“After taking out a $50 million loan…”
One of the surprising things about the 2023-2024 Major League Baseball free agency market is how little “Mad Men” San Diego Padres general manager A.J. Preller is shouting. San Diego has been aggressively pursuing free agents for years, chanting “Overthrow the Los Angeles Dodgers,” with little to show for it. It’s hard to be satisfied with beating the Dodgers in the National League Division Series in 2022 and advancing to the Championship Series.
There’s a saying that goes something like this: “A stork follows a stork and gets its crotch ripped off. San Diego has been a game-changer in recent years, signing internal stars to multi-year, non-free agent contracts, making hot free agent signings, and making bold trades. However, the team was shocked after the season when it was revealed that it had taken out a $50 million loan to keep the team afloat.
The prospect of dropping the payroll from around $250 million this year to around $200 million next year has been accepted as a given. San Diego hasn’t made any outside signings since free agency opened. Rather, the Padres cut Juan Soto (25, New York Yankees), who is expected to make $33 million next year, a year ahead of free agency.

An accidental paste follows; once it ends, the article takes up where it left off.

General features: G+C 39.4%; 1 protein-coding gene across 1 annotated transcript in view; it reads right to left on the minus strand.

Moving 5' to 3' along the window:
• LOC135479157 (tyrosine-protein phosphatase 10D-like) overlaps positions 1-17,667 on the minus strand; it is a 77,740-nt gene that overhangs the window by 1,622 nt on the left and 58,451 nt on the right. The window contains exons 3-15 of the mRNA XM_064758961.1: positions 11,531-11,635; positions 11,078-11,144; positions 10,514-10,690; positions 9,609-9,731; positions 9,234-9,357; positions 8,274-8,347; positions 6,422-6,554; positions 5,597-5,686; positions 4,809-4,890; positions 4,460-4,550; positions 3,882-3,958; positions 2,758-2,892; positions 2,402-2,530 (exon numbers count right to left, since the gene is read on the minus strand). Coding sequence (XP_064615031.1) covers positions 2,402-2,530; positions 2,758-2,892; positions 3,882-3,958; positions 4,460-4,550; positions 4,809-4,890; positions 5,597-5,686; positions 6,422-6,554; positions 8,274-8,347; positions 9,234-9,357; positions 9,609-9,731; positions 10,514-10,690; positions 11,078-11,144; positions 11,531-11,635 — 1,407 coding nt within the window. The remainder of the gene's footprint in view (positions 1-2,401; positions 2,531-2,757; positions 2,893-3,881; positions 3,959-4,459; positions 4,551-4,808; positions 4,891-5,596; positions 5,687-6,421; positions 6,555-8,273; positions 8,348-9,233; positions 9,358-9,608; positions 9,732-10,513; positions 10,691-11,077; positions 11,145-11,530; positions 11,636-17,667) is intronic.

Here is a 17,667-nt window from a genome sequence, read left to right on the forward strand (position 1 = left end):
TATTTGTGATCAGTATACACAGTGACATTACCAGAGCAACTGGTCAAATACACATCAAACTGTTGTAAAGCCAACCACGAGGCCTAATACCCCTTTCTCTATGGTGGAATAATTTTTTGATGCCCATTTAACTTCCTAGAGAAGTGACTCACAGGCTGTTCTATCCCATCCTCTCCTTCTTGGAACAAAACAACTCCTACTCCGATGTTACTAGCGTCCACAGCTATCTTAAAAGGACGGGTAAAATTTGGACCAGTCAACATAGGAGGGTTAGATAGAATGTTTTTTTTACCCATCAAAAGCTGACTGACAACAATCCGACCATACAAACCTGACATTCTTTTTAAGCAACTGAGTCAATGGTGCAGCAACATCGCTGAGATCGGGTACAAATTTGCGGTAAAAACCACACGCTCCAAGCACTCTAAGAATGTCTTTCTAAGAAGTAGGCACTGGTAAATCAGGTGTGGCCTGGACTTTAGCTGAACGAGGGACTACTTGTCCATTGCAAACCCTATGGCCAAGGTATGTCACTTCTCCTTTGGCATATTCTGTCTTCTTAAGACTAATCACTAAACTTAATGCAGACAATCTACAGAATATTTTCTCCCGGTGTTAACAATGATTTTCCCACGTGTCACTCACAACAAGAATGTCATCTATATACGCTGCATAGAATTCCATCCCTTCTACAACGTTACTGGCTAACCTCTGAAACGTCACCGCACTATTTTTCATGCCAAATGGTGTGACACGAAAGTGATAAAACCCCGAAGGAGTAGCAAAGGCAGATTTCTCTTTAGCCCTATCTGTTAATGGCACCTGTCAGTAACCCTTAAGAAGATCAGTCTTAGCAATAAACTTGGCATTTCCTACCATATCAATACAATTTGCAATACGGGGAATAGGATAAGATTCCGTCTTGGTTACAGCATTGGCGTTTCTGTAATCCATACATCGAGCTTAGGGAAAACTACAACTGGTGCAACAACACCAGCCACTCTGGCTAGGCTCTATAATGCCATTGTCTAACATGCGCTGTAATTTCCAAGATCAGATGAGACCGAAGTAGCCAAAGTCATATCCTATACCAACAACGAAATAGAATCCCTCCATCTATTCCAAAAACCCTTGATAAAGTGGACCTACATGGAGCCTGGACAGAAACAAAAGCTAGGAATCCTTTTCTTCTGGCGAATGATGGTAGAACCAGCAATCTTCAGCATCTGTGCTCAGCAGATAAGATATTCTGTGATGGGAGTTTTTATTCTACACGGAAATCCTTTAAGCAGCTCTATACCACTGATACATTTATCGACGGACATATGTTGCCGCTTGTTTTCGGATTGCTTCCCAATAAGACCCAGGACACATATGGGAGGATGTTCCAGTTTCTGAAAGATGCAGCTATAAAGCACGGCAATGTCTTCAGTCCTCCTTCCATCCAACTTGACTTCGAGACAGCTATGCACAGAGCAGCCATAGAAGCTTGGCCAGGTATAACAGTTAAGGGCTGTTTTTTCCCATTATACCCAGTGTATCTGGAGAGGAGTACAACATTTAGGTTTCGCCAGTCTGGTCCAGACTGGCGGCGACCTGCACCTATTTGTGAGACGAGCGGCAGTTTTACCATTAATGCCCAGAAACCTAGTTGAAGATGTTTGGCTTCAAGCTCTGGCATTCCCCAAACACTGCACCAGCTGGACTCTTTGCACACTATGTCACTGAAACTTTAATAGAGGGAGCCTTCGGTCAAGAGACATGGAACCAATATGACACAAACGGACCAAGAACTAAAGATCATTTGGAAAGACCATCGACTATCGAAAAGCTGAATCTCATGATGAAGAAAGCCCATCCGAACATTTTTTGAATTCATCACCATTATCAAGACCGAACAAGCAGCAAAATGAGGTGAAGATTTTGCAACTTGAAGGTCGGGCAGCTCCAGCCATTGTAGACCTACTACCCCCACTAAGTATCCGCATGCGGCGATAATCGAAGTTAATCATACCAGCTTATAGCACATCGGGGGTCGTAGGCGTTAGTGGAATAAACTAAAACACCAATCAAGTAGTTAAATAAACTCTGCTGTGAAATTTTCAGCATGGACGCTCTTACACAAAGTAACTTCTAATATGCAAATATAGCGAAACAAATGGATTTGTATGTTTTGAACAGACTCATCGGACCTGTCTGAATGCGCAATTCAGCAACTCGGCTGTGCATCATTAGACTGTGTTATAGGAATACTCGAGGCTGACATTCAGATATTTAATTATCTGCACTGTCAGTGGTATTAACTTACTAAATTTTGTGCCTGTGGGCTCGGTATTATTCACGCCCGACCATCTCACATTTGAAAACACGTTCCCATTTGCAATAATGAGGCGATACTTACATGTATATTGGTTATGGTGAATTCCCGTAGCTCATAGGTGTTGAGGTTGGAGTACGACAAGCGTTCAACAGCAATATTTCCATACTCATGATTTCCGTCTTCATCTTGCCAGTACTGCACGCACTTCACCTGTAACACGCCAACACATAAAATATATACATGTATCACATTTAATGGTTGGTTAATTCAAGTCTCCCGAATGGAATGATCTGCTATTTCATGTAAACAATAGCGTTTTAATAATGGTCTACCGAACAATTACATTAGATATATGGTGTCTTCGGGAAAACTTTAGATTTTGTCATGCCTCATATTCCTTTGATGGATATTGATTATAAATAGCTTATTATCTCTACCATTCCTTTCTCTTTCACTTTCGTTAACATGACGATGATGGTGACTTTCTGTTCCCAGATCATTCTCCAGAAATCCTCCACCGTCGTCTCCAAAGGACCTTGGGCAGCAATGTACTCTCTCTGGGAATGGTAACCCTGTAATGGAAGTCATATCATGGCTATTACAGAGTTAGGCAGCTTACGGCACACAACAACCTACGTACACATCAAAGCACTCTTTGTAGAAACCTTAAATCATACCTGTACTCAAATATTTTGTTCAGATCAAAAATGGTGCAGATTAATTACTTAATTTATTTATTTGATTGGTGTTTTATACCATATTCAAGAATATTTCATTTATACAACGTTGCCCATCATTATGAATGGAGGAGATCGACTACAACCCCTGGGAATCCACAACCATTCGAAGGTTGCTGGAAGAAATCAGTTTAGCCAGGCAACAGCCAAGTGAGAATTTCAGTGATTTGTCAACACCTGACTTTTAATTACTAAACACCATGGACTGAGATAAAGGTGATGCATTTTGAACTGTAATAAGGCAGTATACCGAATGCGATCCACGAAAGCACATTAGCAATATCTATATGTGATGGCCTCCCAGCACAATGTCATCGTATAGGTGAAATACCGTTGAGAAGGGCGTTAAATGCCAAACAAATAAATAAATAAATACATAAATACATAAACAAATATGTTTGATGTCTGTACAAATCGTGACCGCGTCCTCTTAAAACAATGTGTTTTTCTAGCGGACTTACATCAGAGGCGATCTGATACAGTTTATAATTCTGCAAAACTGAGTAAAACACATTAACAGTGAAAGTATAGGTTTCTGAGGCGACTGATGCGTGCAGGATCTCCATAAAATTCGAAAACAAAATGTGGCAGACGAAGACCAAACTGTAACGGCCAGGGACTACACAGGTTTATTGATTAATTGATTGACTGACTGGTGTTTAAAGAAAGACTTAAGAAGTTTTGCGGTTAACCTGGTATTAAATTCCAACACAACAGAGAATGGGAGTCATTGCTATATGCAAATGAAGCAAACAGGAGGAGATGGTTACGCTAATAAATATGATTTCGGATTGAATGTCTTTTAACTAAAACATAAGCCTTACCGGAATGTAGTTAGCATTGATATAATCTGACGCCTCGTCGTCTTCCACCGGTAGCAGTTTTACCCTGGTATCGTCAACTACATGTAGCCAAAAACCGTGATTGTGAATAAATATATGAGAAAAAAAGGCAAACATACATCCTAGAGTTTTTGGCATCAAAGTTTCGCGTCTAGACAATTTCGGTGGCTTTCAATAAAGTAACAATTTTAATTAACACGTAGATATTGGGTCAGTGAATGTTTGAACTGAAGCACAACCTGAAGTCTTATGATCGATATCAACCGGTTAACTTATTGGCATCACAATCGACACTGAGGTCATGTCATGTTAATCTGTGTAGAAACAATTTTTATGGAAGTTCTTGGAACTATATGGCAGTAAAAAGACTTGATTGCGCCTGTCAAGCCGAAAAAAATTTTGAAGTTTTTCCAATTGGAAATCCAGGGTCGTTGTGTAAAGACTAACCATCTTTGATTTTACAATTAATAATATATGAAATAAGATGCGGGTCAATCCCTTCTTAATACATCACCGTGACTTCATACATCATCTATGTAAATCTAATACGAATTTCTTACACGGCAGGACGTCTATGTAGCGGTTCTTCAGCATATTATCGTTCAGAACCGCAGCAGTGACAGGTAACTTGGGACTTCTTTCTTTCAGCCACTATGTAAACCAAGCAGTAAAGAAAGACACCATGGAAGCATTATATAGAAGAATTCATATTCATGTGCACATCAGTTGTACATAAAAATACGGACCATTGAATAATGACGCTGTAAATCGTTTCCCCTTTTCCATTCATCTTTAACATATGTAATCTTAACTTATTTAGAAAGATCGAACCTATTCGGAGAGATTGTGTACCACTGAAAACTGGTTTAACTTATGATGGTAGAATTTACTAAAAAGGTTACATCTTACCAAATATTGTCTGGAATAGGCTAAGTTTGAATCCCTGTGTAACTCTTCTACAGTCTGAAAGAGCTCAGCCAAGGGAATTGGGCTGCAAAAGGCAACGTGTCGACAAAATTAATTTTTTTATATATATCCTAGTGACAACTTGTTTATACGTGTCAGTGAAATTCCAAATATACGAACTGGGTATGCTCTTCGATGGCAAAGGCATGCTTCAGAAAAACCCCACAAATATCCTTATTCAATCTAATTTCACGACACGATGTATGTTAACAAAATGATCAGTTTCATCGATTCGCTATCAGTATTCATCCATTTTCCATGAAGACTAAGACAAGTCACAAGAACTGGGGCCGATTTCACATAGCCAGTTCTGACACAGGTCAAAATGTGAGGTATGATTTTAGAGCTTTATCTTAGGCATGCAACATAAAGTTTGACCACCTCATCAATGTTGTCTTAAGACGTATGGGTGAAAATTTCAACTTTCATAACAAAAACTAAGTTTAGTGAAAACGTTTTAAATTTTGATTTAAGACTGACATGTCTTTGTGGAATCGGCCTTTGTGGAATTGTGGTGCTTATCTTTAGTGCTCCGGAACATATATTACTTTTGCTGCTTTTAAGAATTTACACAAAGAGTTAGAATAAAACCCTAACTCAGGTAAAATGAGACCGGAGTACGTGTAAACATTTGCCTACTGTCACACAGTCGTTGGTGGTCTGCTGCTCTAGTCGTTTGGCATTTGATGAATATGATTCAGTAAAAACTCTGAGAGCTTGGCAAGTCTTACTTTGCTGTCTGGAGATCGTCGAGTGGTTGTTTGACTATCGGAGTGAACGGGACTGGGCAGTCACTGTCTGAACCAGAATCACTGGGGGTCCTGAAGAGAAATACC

Getting rid of Soto would definitely free up payroll. Add in the loss of Trent Grisham to the Yankees, and the outfield is wide open. Still, there are calls to trade Ha-Sung Kim, 28, who, like Soto, is a year away from free agency and will want at least $100 million in a year.
Bleacher Report breaks down the winners and losers at the midway point of the offseason on Aug. 20. The San Diego Padres can take solace in the fact that the San Francisco Giants and Toronto Blue Jays, who both failed in their pursuit of Shohei Ohtani (29, LA Dodgers), at least tried their best.
San Diego, however, is effectively stuck. Internal free agents Michael Wakawa and Seth Lugo went to the Kansas City Royals and Nick Martinez to the Cincinnati Reds. Josh Hader and Blake Snell are still unsigned, but it’s unlikely they’ll stay in San Diego.
As Bleacher Report notes, “San Diego didn’t have to trade Soto, but they did. Money is a commodity. For the Padres, it’s a liability. After the club took out a $50 million loan in September to meet its obligations, The Athletic’s Dennis Lynn said next year’s payroll could be slightly less than $200 million.”
Of course, Bleacher Report said the Dodgers could re-sign Snell and Hader, but “at this point, it’s unlikely they’ll be able to improve on this year’s disappointment.” The official opening two-game series of the 2024 season between the Los Angeles Dodgers and San Diego at Gocheok SkyDome in Seoul on March 20-21, 2024, may be the first chance to see the stark contrast between the two teams.